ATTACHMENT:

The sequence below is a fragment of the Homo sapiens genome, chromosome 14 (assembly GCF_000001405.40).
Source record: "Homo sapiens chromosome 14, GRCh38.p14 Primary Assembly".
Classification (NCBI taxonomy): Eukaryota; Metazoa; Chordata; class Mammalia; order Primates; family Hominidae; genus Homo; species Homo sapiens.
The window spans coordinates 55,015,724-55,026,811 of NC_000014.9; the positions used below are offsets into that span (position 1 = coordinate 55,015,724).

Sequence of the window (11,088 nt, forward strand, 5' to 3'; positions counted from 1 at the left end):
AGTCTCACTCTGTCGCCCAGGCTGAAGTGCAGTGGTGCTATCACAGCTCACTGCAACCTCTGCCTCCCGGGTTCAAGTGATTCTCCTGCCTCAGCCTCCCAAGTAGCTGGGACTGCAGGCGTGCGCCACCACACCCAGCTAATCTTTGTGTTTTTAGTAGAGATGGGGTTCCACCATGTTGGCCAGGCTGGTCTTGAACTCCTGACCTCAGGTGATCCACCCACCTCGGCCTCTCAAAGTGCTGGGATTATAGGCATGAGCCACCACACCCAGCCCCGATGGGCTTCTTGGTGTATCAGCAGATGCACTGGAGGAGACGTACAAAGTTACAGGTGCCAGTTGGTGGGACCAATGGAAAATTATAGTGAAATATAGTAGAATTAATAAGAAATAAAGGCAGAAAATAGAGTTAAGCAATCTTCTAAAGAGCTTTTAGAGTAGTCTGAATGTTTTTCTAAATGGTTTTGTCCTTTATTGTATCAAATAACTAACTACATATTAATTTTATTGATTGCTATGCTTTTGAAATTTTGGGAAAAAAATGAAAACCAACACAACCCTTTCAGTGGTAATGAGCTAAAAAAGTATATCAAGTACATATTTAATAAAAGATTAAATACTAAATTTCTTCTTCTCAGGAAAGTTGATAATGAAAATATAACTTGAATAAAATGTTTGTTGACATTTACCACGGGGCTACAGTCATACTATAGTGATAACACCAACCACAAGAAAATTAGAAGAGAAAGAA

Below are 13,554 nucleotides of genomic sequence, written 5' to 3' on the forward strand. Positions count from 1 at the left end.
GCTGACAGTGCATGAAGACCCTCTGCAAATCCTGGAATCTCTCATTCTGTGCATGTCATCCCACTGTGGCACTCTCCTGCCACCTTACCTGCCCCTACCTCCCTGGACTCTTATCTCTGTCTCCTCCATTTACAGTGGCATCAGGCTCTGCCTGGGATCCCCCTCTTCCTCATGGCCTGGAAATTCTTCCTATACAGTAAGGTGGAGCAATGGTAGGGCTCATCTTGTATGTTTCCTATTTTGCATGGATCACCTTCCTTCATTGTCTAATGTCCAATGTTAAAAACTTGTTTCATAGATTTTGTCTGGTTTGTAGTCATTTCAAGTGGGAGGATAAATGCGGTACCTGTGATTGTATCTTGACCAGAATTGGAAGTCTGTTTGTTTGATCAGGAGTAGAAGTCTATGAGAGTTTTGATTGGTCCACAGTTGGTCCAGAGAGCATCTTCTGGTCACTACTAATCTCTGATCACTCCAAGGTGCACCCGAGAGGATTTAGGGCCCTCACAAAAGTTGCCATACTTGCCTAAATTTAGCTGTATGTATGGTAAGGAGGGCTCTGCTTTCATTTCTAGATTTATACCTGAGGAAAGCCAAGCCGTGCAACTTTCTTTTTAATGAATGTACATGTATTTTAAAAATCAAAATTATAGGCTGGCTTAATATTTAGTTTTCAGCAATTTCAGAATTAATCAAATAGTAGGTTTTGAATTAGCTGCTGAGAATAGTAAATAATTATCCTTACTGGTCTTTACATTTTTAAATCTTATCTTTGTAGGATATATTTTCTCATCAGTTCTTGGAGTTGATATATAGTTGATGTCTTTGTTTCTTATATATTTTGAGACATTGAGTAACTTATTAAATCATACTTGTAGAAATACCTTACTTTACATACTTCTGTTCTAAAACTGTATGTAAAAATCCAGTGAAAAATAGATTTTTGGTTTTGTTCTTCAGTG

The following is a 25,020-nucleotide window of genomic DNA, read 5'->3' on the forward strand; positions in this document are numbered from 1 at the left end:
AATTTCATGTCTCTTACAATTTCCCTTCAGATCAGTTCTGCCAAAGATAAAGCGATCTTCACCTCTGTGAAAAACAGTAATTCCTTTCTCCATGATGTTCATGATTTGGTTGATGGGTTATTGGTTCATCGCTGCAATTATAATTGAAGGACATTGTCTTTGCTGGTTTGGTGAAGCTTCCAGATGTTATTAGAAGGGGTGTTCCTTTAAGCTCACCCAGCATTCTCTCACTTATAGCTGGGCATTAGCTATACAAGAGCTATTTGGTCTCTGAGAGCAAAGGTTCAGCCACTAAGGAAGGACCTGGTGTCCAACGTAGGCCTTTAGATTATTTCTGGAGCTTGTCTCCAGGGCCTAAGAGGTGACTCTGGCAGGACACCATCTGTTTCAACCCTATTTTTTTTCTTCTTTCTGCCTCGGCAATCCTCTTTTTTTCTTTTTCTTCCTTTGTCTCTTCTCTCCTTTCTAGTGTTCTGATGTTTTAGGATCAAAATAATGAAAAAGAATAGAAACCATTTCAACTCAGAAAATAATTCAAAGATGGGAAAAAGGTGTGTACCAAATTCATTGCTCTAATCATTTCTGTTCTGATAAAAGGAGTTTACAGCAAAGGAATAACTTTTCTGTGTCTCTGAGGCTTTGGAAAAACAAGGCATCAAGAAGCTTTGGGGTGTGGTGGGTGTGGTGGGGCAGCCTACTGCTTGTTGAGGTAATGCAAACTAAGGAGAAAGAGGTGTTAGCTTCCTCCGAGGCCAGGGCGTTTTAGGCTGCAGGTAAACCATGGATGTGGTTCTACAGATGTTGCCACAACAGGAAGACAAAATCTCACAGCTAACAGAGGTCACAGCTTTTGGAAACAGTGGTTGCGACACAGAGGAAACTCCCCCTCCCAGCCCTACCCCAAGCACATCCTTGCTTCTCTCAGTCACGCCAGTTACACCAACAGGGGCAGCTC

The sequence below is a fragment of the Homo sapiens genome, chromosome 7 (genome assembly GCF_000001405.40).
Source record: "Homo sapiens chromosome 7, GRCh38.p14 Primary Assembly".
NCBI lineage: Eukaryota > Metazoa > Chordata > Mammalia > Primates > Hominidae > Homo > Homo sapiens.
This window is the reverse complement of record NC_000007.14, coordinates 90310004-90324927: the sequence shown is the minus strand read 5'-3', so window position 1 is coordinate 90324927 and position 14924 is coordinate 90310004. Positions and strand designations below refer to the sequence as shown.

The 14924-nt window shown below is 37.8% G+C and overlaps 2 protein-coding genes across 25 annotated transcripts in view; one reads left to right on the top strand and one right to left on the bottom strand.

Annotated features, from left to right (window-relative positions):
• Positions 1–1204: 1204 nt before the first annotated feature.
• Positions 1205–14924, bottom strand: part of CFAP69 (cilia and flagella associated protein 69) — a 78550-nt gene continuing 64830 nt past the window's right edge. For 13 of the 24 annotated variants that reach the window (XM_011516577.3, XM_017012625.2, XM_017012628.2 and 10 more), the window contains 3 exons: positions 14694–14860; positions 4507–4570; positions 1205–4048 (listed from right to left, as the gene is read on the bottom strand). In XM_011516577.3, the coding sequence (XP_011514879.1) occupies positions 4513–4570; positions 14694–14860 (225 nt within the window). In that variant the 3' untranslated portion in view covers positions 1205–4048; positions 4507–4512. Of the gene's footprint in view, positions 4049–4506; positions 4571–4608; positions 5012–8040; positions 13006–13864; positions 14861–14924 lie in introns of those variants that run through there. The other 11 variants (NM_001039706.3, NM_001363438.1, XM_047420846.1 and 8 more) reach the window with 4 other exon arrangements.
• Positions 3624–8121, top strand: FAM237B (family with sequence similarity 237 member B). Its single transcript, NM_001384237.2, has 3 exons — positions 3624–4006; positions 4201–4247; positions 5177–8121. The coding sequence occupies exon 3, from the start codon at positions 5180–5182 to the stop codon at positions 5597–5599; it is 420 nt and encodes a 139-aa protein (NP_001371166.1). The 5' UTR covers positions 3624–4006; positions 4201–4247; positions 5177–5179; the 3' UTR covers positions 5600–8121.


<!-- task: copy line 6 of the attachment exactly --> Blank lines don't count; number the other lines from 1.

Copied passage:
AGTCTCACTCTGTCGCCCAGGCTGAAGTGCAGTGGTGCTATCACAGCTCACTGCAACCTCTGCCTCCCGGGTTCAAGTGATTCTCCTGCCTCAGCCTCCCAAGTAGCTGGGACTGCAGGCGTGCGCCACCACACCCAGCTAATCTTTGTGTTTTTAGTAGAGATGGGGTTCCACCATGTTGGCCAGGCTGGTCTTGAACTCCTGACCTCAGGTGATCCACCCACCTCGGCCTCTCAAAGTGCTGGGATTATAGGCATGAGCCACCACACCCAGCCCCGATGGGCTTCTTGGTGTATCAGCAGATGCACTGGAGGAGACGTACAAAGTTACAGGTGCCAGTTGGTGGGACCAATGGAAAATTATAGTGAAATATAGTAGAATTAATAAGAAATAAAGGCAGAAAATAGAGTTAAGCAATCTTCTAAAGAGCTTTTAGAGTAGTCTGAATGTTTTTCTAAATGGTTTTGTCCTTTATTGTATCAAATAACTAACTACATATTAATTTTATTGATTGCTATGCTTTTGAAATTTTGGGAAAAAAATGAAAACCAACACAACCCTTTCAGTGGTAATGAGCTAAAAAAGTATATCAAGTACATATTTAATAAAAGATTAAATACTAAATTTCTTCTTCTCAGGAAAGTTGATAATGAAAATATAACTTGAATAAAATGTTTGTTGACATTTACCACGGGGCTACAGTCATACTATAGTGATAACACCAACCACAAGAAAATTAGAAGAGAAAGAA